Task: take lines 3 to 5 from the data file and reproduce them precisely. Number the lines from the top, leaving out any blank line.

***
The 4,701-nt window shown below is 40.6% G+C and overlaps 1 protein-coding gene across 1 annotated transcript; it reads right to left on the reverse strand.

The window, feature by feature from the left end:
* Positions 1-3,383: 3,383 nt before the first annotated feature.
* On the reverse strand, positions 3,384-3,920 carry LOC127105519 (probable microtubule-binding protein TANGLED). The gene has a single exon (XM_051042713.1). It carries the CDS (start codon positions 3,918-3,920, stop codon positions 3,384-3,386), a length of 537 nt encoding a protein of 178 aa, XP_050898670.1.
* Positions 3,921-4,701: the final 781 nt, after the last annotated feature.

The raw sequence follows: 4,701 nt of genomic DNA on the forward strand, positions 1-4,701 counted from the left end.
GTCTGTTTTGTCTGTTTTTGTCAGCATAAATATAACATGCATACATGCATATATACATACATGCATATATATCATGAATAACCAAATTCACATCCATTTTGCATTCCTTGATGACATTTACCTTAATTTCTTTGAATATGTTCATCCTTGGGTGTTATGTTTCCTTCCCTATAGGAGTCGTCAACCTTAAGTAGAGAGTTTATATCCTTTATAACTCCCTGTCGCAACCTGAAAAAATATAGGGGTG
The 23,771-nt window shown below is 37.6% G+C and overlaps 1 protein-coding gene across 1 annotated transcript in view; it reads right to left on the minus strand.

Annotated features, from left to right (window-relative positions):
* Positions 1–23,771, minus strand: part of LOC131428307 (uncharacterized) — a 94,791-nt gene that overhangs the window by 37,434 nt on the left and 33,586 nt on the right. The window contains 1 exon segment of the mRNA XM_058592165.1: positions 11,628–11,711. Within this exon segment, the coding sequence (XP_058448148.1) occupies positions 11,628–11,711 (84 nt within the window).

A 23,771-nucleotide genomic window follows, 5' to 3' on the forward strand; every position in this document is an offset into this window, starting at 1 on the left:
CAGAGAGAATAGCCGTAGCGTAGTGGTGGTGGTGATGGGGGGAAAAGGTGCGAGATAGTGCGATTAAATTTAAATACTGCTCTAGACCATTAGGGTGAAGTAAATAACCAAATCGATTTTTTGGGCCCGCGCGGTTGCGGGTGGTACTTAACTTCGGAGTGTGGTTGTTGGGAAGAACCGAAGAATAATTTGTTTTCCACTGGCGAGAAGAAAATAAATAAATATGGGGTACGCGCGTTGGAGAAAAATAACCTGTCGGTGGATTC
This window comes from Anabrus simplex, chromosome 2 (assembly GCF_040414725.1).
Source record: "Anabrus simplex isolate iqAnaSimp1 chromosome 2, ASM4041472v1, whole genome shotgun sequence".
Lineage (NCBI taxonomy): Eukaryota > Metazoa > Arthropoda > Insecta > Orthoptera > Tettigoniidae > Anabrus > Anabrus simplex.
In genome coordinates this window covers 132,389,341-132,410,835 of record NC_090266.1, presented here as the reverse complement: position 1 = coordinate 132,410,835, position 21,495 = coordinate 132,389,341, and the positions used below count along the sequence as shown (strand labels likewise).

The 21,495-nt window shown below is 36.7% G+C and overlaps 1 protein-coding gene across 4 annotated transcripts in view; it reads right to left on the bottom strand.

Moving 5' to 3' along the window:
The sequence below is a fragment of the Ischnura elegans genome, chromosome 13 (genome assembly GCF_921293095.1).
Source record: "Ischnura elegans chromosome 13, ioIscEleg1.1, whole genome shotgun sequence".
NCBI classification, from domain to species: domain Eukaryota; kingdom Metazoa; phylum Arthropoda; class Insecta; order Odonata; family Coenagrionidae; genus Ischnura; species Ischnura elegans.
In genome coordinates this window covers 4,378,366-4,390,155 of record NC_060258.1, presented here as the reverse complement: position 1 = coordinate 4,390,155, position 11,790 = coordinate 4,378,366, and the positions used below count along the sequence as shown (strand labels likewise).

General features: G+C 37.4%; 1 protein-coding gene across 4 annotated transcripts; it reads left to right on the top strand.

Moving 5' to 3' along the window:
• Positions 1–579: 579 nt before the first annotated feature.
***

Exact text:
* Positions 1-3,383: 3,383 nt before the first annotated feature.
* On the reverse strand, positions 3,384-3,920 carry LOC127105519 (probable microtubule-binding protein TANGLED). The gene has a single exon (XM_051042713.1). It carries the CDS (start codon positions 3,918-3,920, stop codon positions 3,384-3,386), a length of 537 nt encoding a protein of 178 aa, XP_050898670.1.
* Positions 3,921-4,701: the final 781 nt, after the last annotated feature.